We got news last week that Smarter Balanced Assessment Consortium (SBAC) would be updating their Resources Page and Practice Tests over the weekend, so I found myself eagerly anticipating Monday, just so I could be among the first to check them out! Maybe I should get out more. Regardless, there are some interesting changes afoot. This week’s post focuses on updates and changes to the ELA assessments in grades 6-8 and 11. Updates have also been made to the Math Computer Adapted portion of the SBA, and a synopsis of those changes will be the topic of next week’s post.
If you follow this link to the SBAC Resources page, you’ll see generally the same lay-out as in the past, but several of the titles have NEW! next to them, indicating something has been updated. First, each of the Performance Tasks now has an Item Specification table located just above each question:
The teacher is told not only which item and grade level, but she is provided the SBA Claim (4 is Research), the Assessment Target, Depth of Knowledge (level 4 requires the most complex thinking), the Item Standard (CCSS Writing Standard 8), and the specific Evidence Statement, which is written out in full.
In addition to the item specs, each Constructed Response question continues to have both a scoring rubric and exemplars, or sample responses, to help gauge student performance. New though, is a “Key Elements” section where sample evidence statements are denoted. The content of several of the Constructed Response questions has changed, but the need for students to synthesize information has not changed.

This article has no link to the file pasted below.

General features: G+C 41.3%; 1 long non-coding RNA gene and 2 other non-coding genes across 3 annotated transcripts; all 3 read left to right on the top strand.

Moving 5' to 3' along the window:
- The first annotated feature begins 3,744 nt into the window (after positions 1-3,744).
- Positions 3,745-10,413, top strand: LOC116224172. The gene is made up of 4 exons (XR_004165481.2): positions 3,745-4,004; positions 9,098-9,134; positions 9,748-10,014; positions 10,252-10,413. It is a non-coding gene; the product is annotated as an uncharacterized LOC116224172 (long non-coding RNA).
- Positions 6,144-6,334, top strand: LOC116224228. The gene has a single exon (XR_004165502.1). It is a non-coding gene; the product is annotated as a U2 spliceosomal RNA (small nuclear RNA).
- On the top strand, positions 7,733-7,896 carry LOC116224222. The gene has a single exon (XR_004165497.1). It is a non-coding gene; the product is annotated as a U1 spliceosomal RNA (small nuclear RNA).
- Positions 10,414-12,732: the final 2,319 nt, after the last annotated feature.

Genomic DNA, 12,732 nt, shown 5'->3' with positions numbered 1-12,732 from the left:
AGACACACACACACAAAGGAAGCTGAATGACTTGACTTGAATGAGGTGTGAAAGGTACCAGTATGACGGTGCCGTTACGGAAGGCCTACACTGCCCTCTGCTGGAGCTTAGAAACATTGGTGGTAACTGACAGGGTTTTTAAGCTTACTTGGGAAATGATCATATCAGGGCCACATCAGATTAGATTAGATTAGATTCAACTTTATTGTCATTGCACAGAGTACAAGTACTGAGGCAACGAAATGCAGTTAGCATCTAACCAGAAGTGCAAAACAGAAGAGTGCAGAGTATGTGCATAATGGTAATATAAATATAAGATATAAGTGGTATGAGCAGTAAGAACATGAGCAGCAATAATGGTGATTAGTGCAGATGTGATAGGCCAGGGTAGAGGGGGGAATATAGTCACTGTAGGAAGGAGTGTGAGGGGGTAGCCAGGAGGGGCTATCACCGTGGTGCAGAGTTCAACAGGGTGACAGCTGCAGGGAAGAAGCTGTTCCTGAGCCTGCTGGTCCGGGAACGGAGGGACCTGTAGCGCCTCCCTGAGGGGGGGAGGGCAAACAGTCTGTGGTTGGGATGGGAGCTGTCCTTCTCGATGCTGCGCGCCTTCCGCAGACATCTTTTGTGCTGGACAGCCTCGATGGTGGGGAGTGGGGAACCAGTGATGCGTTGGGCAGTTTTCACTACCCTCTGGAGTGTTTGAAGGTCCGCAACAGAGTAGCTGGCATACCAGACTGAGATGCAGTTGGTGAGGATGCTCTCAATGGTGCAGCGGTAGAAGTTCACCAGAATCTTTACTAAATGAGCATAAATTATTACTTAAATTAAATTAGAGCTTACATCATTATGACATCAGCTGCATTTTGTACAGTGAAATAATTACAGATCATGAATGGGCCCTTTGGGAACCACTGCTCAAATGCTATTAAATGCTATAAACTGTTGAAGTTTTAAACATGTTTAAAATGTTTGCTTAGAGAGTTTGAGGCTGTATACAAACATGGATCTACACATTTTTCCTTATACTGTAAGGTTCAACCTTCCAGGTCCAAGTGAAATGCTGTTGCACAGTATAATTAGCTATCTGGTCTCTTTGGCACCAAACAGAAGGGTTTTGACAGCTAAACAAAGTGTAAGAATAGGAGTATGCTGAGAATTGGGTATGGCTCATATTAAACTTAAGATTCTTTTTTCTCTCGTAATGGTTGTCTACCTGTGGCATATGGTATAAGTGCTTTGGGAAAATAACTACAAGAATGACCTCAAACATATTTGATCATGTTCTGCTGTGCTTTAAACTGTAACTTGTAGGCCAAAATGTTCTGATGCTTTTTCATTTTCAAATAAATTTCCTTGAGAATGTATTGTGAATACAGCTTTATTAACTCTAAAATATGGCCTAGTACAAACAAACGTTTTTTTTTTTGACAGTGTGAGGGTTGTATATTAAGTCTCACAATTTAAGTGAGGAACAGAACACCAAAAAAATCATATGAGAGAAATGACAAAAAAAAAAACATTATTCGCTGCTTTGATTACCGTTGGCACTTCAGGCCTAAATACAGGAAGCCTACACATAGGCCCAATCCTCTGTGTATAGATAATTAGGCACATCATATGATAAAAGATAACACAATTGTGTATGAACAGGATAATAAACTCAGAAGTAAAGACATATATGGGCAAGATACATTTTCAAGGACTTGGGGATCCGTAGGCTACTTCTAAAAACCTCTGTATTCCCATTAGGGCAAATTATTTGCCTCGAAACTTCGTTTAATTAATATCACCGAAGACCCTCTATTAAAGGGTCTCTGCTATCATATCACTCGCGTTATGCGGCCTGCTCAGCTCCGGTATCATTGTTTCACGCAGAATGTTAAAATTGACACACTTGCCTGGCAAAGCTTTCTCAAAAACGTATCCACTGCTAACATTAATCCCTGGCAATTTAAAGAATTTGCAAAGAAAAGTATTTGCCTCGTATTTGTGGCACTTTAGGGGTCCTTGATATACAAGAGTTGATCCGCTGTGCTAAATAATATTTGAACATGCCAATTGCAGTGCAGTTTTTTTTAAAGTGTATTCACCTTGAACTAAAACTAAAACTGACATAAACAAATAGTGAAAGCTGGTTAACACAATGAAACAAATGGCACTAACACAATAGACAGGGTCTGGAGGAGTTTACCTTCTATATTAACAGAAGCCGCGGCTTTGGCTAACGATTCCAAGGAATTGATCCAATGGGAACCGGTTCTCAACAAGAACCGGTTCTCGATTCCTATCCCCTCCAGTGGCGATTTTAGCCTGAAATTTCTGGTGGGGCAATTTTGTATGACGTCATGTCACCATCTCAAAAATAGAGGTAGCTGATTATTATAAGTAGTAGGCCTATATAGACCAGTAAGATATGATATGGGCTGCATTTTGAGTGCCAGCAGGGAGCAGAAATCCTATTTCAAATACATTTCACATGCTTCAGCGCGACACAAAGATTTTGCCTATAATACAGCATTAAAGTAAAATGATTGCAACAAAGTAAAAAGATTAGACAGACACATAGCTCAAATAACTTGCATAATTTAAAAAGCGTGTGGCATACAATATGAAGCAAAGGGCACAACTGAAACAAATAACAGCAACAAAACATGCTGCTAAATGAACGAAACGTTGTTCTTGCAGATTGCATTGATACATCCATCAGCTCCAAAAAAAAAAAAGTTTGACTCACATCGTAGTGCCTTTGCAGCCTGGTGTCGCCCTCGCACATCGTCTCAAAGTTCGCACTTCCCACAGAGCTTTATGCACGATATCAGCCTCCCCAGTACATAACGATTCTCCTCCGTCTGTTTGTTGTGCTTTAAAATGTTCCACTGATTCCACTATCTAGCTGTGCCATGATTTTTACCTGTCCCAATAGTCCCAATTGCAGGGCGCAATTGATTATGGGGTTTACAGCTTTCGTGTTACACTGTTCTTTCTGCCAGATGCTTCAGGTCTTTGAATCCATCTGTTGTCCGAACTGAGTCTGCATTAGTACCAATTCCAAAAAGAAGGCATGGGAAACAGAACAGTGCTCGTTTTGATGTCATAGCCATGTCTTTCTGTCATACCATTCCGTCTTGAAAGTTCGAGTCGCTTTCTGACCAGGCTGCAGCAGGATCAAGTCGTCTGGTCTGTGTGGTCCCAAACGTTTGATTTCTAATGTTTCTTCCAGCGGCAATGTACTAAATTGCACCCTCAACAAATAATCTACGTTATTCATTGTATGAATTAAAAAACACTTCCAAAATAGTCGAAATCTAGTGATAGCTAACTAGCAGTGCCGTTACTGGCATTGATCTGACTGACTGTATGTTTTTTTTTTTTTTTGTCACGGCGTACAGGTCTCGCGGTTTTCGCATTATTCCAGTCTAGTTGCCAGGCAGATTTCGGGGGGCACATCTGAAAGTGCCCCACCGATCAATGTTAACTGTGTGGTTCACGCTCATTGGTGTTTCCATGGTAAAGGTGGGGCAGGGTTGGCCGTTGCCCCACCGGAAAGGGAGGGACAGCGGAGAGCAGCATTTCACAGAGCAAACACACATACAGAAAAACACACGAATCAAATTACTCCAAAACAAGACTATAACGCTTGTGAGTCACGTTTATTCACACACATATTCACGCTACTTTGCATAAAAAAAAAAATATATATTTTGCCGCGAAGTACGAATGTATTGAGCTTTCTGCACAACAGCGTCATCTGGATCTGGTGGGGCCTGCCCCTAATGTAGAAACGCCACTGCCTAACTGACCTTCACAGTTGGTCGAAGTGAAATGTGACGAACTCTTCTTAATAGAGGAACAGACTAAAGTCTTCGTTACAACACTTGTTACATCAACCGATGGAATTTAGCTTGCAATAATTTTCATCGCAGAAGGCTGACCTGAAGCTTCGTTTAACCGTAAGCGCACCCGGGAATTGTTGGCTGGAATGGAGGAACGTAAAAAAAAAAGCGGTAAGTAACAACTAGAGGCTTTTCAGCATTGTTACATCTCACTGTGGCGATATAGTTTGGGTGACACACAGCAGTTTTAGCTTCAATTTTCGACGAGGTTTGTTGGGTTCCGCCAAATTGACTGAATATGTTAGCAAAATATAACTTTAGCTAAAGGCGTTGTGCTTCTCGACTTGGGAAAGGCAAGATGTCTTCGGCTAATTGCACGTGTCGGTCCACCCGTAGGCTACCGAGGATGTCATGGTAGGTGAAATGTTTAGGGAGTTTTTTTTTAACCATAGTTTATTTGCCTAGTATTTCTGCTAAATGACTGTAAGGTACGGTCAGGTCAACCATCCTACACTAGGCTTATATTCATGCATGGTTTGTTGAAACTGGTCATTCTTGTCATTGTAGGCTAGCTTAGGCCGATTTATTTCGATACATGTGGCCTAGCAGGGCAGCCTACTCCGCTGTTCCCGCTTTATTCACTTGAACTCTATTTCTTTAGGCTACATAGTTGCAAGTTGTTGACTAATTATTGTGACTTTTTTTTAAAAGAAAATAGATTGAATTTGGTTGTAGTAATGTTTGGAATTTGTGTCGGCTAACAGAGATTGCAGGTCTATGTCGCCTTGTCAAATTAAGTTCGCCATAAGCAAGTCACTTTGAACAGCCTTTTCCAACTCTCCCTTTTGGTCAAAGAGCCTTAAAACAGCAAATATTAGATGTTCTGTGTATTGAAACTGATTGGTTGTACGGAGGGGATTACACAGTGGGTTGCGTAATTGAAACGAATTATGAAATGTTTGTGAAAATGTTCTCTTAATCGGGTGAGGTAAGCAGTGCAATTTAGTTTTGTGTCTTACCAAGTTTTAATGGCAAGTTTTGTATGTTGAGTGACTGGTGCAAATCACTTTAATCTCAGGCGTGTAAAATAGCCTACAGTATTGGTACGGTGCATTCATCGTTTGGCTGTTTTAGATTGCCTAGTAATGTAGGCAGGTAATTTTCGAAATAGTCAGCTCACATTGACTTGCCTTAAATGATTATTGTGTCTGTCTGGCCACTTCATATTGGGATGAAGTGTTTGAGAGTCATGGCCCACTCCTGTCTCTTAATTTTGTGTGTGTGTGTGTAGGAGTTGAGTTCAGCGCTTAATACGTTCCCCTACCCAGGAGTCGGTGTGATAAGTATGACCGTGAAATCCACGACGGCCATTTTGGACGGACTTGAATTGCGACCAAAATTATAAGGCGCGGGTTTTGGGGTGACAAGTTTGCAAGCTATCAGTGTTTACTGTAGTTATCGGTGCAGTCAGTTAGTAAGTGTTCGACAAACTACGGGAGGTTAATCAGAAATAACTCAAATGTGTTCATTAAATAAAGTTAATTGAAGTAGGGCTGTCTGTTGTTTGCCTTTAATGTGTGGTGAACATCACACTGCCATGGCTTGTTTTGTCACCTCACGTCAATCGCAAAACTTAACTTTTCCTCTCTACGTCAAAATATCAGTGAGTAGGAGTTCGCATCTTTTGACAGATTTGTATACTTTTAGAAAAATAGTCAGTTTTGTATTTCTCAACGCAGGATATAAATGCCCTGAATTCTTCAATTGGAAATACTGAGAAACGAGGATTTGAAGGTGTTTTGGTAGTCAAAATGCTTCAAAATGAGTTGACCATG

The directions to the student across all of the ELA Performance Tasks have been expanded, reminding them to develop a multi-paragraph response, to consider counterclaims (Argumentative), to elaborate their ideas (Explanatory), to write clearly and in their own words, and to reference the sources either by article number or title.
Here are some specific Performance Task changes at each of the secondary grade levels tested:
11th Grade: New task altogether: Mandatory Financial Literacy Classes, which is again Argumentative.
8th Grade: Still the debate over the usefulness of keeping the US Penny in production. But, three of four articles have changed (updated sources), as has the premise under which the students are writing. The scenario is now writing an argumentative essay for a US History class-sponsored website.
7th Grade: The topic remains centered on napping, but the nature of the essay has shifted from Argumentative to Explanatory, and the scenario is now writing for the school newspaper. Articles provided for research have not changed.
6th Grade: Neither the topic nor the articles have changed in this PT. The task students are asked to complete is still Narrative in nature, but rather than writing a Sci-Fi piece, students are asked to write about an imagined experience owning their own robot.
In addition to the Performance Tasks themselves, SBAC has added Classroom Activities for grades 7, 8, and 11, missing from the earlier version of the Resource page and has updated the grade 6 activity. As a reminder, these activities are facilitated by a classroom teacher just prior to administration of the Performance Task. The purpose is to level the playing field by providing some background knowledge of the topic (through guided discussion) for all students without revealing the actual Performance Task prompt in the process.
As for the Computer Adaptive side of the SBA in English Language Arts, this current version provides some new reading passages and questions at each grade level as well as the same kind of Item Specification table for each question as is found with the Performance Tasks. Although the answer keys/score guides are provided under Resources on the consortium’s website, you’ll want to go to the Practice Test site in order to access the actual passages and to try out the features such as the glossary, moving “hot text” to answer some questions, highlighting, and using the note pad.
SBA continues to add to its repertoire of resources for teachers and students, providing insights into what to expect when assessments go live next spring.